Some years ago, the US Airforce Public Affairs Agency released a handy process that could be followed when responding to social media responses. It’s still a great tool to guide social media, communications managers and business owners. But more importantly, it’s a tool that we can use as individuals.
There is one tried and tested rules – simply don’t feed the trolls. But if you find yourself being triggered by a comment:
Don’t engage: Trolls want attention, so the best way to deal with them is to ignore them. Don’t respond to their comments or messages and don’t give them the satisfaction of knowing they’ve gotten to you.
Report them: If the troll’s behaviour is abusive, threatening or violates the social media platform’s community guidelines, it’s important to report their account. This can help prevent them from harassing others in the future. Of course, platforms are uneven in their responsiveness.
Stay calm and composed: Trolls thrive on conflict and drama. Don’t get into heated arguments and try to remain calm and composed. Responding with kindness and empathy can also help defuse the situation.
Use humour: Sometimes, responding to a troll with humour can be an effective way to shut them down. It can also help lighten the mood and prevent the situation from escalating.
Block or mute them: If the troll continues to harass you despite your efforts to ignore them, block or mute their account. This will prevent them from being able to contact you or see your posts.
Last week, I used ChatGPT to interrogate whether it could be used to help your marketing efforts. Of course, this was slightly disingenuous, but I was interested to see what it might suggest.
For small and medium sized business owners, content marketing has been a revolution. It has provided a strategic and tactical opportunity to build brands, generate leads and provide options for growth. But content marketing requires content – and a not insignificant amount of it.
As you will see from the article generated, there was precious little in terms of insight or direction offered. The article felt like a report on the topic of marketing rather than an investigation of marketing and its potential for business. The article also focused more on the customer support side of marketing rather than brand or demand generation side.
There are ways to address these – including developing more precise prompts or iterating and refining the generated content by responding to content.
But what is clear is that ChatGPT’s understanding of “marketing” as a discipline or profession is limited. This means that to get value out of ChatGPT, we need to be not only more specific, we need to create context for the ChatGPT engine to respond to. And this already starts to feel like something akin to work.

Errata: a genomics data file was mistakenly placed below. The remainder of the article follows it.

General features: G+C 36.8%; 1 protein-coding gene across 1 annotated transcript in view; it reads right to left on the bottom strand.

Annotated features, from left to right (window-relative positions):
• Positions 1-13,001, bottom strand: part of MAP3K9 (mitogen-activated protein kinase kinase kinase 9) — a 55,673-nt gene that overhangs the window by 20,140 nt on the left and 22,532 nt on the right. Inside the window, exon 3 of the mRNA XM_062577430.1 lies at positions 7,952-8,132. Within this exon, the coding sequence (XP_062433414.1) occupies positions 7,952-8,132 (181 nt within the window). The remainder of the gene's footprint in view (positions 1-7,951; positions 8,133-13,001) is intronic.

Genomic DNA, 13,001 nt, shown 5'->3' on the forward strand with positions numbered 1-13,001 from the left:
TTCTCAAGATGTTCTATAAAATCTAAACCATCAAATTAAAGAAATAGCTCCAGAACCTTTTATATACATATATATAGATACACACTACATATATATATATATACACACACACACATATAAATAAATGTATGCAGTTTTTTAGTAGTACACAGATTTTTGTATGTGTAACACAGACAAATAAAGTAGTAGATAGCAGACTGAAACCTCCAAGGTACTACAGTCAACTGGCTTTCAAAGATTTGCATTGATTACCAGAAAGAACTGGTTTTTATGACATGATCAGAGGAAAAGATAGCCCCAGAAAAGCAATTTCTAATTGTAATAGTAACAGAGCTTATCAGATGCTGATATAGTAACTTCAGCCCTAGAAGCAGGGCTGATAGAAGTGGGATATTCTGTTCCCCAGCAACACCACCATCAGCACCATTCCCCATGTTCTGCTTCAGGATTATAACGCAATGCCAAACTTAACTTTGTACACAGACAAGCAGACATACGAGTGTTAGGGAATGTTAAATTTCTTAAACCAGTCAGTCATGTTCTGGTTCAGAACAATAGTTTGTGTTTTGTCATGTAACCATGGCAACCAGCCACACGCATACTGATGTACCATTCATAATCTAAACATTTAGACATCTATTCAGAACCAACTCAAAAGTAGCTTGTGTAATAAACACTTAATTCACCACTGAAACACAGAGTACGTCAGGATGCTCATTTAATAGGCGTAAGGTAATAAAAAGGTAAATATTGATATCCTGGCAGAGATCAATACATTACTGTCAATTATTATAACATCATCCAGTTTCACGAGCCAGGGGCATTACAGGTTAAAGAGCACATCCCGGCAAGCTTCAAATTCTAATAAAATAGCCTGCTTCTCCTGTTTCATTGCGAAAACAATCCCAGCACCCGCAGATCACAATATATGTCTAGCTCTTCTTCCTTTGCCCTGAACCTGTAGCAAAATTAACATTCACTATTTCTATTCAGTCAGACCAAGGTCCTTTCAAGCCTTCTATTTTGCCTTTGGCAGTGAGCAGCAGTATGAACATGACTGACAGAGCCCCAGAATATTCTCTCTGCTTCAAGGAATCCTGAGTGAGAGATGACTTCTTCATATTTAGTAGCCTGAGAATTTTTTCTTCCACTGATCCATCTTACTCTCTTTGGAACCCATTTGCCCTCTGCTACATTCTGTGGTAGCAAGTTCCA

What we have at the tips of our fingers is a new tool that can help us get our work done. But at this stage it is far from a silver bullet. We’ve got work to do to understand where and how ChatGPT and other AI tools fit within our martech stack.
As a business owner, you are always looking for new marketing strategies to gain more clients and increase your revenue. ChatGPT is a relatively new chatbot technology that claims to help businesses with their marketing efforts. However, you may be unconvinced whether ChatGPT is worth the investment. In this article, we will examine ChatGPT’s marketing claims and discuss whether it is worth the hype for your business.
Examining ChatGPT’s Marketing Claims
ChatGPT claims to offer businesses a cost-effective and efficient way to handle customer queries and improve customer engagement. With the ability to interact with customers 24/7, ChatGPT can help businesses save time and reduce the need for human customer support. Additionally, ChatGPT boasts of its personalized approach, being able to tailor conversations to each customer’s unique needs.
While ChatGPT’s marketing claims may sound promising, it is important to consider whether it is suitable for your business. ChatGPT’s personalized approach may not be effective for all businesses, and some companies may require a more human touch to their customer support. Additionally, while it may be cost-effective in the long run, implementing ChatGPT may require a significant investment in the short term.
Is ChatGPT Worth the Hype for Your Business?
Ultimately, whether ChatGPT is worth the hype for your business depends on your specific needs and goals. If you have a high volume of customer queries and need to reduce the workload on your customer support team, ChatGPT may be a good option for you. However, smaller businesses with lower query volumes may not benefit as much from implementing ChatGPT.
Furthermore, it is important to consider the potential drawbacks of implementing ChatGPT. While it may save time, it may not provide the same level of support as a human representative can. Customers may also feel frustrated if they are unable to have their queries answered in the way they prefer.
In conclusion, while ChatGPT may have its benefits, it is important to carefully consider whether it is worth the investment for your business. By examining ChatGPT’s marketing claims and weighing its potential drawbacks, you can make an informed decision on whether to implement it as part of your marketing strategy.